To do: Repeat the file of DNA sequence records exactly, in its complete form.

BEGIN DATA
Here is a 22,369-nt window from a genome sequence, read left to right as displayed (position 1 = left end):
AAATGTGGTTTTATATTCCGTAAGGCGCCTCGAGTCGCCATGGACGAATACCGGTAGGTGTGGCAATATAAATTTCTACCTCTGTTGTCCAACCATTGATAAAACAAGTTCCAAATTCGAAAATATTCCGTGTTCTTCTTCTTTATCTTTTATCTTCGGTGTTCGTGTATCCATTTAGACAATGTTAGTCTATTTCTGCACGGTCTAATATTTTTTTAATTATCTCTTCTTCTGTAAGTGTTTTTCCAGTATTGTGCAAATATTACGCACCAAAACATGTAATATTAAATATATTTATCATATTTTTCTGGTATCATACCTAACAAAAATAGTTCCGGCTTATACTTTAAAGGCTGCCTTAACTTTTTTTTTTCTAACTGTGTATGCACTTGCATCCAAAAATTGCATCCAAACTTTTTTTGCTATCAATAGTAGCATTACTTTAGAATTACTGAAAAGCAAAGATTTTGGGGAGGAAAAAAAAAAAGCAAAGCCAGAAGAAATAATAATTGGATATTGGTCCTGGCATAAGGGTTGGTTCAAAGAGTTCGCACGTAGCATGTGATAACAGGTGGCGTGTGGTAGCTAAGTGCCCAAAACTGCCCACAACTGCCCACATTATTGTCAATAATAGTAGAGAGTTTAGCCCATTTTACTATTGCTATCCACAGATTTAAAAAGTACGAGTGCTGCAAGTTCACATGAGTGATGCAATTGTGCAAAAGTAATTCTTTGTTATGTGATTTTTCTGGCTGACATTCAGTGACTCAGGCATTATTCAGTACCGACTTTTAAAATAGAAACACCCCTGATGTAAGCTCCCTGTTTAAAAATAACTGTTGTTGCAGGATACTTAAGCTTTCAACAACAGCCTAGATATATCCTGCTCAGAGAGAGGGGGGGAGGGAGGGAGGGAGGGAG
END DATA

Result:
Here is a 22,369-nt window from a genome sequence, read left to right as displayed (position 1 = left end):
AAATGTGGTTTTATATTCCGTAAGGCGCCTCGAGTCGCCATGGACGAATACCGGTAGGTGTGGCAATATAAATTTCTACCTCTGTTGTCCAACCATTGATAAAACAAGTTCCAAATTCGAAAATATTCCGTGTTCTTCTTCTTTATCTTTTATCTTCGGTGTTCGTGTATCCATTTAGACAATGTTAGTCTATTTCTGCACGGTCTAATATTTTTTTAATTATCTCTTCTTCTGTAAGTGTTTTTCCAGTATTGTGCAAATATTACGCACCAAAACATGTAATATTAAATATATTTATCATATTTTTCTGGTATCATACCTAACAAAAATAGTTCCGGCTTATACTTTAAAGGCTGCCTTAACTTTTTTTTTTCTAACTGTGTATGCACTTGCATCCAAAAATTGCATCCAAACTTTTTTTGCTATCAATAGTAGCATTACTTTAGAATTACTGAAAAGCAAAGATTTTGGGGAGGAAAAAAAAAAAGCAAAGCCAGAAGAAATAATAATTGGATATTGGTCCTGGCATAAGGGTTGGTTCAAAGAGTTCGCACGTAGCATGTGATAACAGGTGGCGTGTGGTAGCTAAGTGCCCAAAACTGCCCACAACTGCCCACATTATTGTCAATAATAGTAGAGAGTTTAGCCCATTTTACTATTGCTATCCACAGATTTAAAAAGTACGAGTGCTGCAAGTTCACATGAGTGATGCAATTGTGCAAAAGTAATTCTTTGTTATGTGATTTTTCTGGCTGACATTCAGTGACTCAGGCATTATTCAGTACCGACTTTTAAAATAGAAACACCCCTGATGTAAGCTCCCTGTTTAAAAATAACTGTTGTTGCAGGATACTTAAGCTTTCAACAACAGCCTAGATATATCCTGCTCAGAGAGAGGGGGGGAGGGAGGGAGGGAGGGAG